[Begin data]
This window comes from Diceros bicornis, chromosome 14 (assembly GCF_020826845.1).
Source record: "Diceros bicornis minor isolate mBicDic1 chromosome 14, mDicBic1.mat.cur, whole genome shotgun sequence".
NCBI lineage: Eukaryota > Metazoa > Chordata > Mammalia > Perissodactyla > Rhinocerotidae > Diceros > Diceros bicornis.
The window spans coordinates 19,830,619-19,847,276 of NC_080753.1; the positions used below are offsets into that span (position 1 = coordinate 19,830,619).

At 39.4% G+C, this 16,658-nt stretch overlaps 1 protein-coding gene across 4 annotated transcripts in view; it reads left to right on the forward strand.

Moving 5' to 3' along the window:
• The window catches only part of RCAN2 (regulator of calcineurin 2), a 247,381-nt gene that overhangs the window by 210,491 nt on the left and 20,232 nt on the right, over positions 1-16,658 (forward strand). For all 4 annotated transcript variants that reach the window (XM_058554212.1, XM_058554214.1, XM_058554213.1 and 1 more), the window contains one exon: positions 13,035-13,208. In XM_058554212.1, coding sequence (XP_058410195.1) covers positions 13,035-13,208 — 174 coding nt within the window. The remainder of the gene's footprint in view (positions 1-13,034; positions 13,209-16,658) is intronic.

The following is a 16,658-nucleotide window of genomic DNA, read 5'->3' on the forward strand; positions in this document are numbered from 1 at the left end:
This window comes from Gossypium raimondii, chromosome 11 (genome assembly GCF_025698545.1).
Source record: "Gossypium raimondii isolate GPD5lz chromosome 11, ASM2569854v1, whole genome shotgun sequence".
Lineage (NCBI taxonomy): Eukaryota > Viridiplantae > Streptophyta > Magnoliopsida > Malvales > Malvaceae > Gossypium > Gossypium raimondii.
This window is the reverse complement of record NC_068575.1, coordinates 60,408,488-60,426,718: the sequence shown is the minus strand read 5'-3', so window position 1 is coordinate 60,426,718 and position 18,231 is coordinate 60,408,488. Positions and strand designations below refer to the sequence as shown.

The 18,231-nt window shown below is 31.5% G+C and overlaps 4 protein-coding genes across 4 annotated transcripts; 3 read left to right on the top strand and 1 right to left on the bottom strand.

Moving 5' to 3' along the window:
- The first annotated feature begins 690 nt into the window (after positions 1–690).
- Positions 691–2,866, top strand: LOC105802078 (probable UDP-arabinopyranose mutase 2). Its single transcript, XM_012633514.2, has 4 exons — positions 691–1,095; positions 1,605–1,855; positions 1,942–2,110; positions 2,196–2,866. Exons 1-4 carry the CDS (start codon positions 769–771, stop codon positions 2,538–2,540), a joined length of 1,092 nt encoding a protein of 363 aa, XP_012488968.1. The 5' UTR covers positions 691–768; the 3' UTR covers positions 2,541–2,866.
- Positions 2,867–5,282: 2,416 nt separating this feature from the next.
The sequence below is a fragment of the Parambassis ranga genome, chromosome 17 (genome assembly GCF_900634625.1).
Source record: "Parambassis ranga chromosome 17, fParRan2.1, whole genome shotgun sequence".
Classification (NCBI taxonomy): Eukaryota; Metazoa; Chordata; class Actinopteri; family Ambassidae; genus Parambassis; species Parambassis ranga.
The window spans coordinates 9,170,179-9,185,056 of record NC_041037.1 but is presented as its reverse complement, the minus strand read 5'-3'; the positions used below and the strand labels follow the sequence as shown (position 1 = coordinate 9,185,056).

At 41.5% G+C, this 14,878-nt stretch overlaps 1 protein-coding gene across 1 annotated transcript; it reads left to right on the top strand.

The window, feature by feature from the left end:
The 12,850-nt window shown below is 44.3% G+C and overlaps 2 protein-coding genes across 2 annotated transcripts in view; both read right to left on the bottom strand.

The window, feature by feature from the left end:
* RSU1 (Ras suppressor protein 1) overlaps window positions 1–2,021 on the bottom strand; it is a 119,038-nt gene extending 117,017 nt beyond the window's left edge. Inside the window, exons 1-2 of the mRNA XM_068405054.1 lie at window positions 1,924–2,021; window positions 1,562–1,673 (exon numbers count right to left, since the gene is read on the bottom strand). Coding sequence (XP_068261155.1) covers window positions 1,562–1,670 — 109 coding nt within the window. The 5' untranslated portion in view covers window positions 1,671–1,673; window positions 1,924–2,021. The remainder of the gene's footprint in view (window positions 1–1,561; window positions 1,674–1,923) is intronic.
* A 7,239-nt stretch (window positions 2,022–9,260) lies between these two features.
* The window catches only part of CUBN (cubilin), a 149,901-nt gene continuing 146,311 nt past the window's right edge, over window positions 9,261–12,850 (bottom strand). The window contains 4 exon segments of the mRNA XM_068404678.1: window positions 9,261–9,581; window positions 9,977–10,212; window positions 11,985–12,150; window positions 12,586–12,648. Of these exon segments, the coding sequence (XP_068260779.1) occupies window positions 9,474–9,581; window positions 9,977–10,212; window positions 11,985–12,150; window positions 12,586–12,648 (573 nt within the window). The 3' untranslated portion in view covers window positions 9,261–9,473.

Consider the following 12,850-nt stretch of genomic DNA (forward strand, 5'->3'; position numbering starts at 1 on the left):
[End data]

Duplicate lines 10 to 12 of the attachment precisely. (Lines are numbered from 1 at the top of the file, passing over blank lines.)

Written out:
Source record: "Gossypium raimondii isolate GPD5lz chromosome 11, ASM2569854v1, whole genome shotgun sequence".
Lineage (NCBI taxonomy): Eukaryota > Viridiplantae > Streptophyta > Magnoliopsida > Malvales > Malvaceae > Gossypium > Gossypium raimondii.
This window is the reverse complement of record NC_068575.1, coordinates 60,408,488-60,426,718: the sequence shown is the minus strand read 5'-3', so window position 1 is coordinate 60,426,718 and position 18,231 is coordinate 60,408,488. Positions and strand designations below refer to the sequence as shown.